The European Space Agency’s Solar Orbiter has captured an image of a massive solar eruption that belched hot plasma 2.2 million miles into space. Fortunately, the eruption, which took place February 15, is heading away from the Earth, reports BGR.
When so-called coronal mass ejections face the Earth, which is 92 million miles away, they can overwhelm the protection provided by the Earth’s magnetic field and wreak havoc on telecommunications systems and power grids.
The Moon has no magnetic field, and giant solar eruptions could do even more damage to infrastructure on the lunar surface.
Building a wireless communications infrastructure on the Moon will face challenges not found on Earth, but the end result could be superior communications.
In addition to power and shelter, a lunar base station will need a way to communicate with Earth, with astronauts outside the habitat, and with lunar rovers. Anticipating that need, NASA has awarded Nokia Bell Labs and 13 other companies, including SpaceX and Lockheed-Martin, five-year contracts totaling more than $370 million to demonstrate key infrastructure technologies on the lunar surface, reports IEEE Spectrum.
The antennas and base stations will need to be ruggedized for the harsh, radiation-intensive environment, plus a lunar day-light cycle in which temperatures swing more than 250ºC between light and shadow. Because every piece of hardware in the network must be transported from Earth, equipment needs to be hardened for stresses such as vibration, shock and acceleration from launch and landing.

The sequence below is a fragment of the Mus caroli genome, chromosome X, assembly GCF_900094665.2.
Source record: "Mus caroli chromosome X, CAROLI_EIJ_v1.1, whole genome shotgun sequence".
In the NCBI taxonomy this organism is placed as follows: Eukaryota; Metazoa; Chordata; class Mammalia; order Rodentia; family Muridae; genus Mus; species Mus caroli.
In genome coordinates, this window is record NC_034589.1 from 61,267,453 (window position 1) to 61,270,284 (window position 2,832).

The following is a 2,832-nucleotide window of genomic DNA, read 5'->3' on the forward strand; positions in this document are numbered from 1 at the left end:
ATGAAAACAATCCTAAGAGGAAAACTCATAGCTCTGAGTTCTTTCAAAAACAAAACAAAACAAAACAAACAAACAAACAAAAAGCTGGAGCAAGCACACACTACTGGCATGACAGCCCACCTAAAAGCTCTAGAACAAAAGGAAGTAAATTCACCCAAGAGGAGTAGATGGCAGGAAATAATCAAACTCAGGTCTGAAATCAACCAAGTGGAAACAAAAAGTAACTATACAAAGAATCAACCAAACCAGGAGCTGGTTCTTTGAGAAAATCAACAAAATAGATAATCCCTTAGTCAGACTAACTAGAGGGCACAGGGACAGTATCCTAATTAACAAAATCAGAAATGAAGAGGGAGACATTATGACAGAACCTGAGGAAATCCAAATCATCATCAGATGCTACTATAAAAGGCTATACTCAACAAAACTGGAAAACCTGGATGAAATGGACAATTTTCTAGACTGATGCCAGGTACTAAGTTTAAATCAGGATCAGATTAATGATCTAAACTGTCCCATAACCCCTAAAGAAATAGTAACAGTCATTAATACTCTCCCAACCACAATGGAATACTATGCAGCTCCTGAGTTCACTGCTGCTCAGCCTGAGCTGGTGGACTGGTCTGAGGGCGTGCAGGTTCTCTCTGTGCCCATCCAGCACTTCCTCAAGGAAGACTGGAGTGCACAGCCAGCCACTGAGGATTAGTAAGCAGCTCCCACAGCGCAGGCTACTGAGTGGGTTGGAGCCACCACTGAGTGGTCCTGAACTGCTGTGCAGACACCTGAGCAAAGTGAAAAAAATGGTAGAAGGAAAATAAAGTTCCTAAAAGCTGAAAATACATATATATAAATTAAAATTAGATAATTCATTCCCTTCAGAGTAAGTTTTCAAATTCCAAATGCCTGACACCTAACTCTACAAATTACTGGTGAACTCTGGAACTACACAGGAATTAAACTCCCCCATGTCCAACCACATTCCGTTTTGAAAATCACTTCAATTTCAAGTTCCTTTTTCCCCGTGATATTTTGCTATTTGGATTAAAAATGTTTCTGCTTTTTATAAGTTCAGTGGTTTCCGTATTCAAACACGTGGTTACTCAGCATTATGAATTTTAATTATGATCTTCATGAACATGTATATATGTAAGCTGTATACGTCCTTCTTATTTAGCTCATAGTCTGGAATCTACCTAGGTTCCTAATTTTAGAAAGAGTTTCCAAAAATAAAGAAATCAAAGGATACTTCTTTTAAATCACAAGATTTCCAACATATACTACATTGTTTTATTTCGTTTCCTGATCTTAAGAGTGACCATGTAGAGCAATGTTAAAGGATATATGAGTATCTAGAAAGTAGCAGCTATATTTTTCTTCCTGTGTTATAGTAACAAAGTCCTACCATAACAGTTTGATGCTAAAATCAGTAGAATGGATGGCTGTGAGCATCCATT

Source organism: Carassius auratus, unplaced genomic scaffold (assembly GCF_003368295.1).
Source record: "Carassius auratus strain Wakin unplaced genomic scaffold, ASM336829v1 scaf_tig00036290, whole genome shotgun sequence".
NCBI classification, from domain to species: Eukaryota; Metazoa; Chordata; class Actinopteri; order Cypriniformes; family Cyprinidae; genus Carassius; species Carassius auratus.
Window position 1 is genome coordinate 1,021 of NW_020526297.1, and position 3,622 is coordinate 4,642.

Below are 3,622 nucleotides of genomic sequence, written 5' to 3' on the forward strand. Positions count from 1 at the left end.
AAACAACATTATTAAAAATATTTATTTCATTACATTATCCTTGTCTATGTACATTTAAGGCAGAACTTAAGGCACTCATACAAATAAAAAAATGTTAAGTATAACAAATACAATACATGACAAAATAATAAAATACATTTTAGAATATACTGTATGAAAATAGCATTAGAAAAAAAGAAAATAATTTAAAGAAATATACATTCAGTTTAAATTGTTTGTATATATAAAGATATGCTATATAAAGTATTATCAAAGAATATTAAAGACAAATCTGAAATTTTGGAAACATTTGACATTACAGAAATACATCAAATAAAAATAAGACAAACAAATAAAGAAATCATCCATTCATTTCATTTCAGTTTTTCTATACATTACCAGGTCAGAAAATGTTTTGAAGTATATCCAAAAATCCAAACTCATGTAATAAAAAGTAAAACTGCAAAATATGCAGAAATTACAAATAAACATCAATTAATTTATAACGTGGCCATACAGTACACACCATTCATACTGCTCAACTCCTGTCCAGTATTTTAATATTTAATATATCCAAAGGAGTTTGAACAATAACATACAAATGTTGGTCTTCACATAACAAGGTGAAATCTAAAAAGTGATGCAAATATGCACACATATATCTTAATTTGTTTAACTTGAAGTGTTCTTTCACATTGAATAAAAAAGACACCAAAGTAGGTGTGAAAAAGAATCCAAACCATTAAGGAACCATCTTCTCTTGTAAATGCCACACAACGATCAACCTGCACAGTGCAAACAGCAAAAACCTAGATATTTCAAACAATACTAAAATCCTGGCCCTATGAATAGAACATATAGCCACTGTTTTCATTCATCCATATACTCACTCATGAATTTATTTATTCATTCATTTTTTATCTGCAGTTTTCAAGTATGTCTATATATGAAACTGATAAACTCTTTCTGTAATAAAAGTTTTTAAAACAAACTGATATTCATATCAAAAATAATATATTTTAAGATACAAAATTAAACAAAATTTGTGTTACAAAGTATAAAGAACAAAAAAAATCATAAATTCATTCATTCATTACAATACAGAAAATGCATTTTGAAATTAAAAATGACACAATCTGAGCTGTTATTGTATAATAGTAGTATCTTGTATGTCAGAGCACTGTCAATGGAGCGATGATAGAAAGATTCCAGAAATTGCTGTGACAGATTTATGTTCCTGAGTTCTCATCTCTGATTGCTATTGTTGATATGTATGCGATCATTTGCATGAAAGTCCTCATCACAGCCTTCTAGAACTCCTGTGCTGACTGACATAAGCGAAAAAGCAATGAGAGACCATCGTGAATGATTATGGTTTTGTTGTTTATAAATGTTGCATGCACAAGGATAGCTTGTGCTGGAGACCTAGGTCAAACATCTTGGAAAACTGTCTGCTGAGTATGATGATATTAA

Designers also want to avoid polluting the lunar surface with radio signals that might interfere with radio astronomy. Radio Frequency Interference (RFI) “can be mitigated at the source with appropriate shielding and precision in the emission of signals,” writes Emma Alexander, a physicist writing for The Conversation. “Astronomers are constantly developing strategies to cut RFI from their data. But this increasingly relies on the goodwill of private companies.”
The good news is that the lack of an atmosphere and absence of terrestrial obstructions such as trees and buildings likely will mean better signal propagation.
NASA has issued a Request for Information to help it flresh out plans for LunaNet, a communications and navigation architecture for the Moon.
While communications at present are limited to portions of the Moon facing the Earth, LunaNet would allow robotic landers, rovers, scientific devices and astronauts to transit data to Earth through Moon-orbiting satellites or space stations from the far side or poles of the Moon.
According to GCN, LunaNet is expected to include three categories of services:
Networking services capable of moving data between nodes that adhere to confidentiality, integrity and availability requirements.
Position, navigation and timing services for orientation and velocity determination, as well as time synchronization and dissemination. These services could be used for search and rescue, surface navigation and location tracking
Science services providing situational alerts and scientific measurements that could support predictions of major solar eruptions that affect space weather.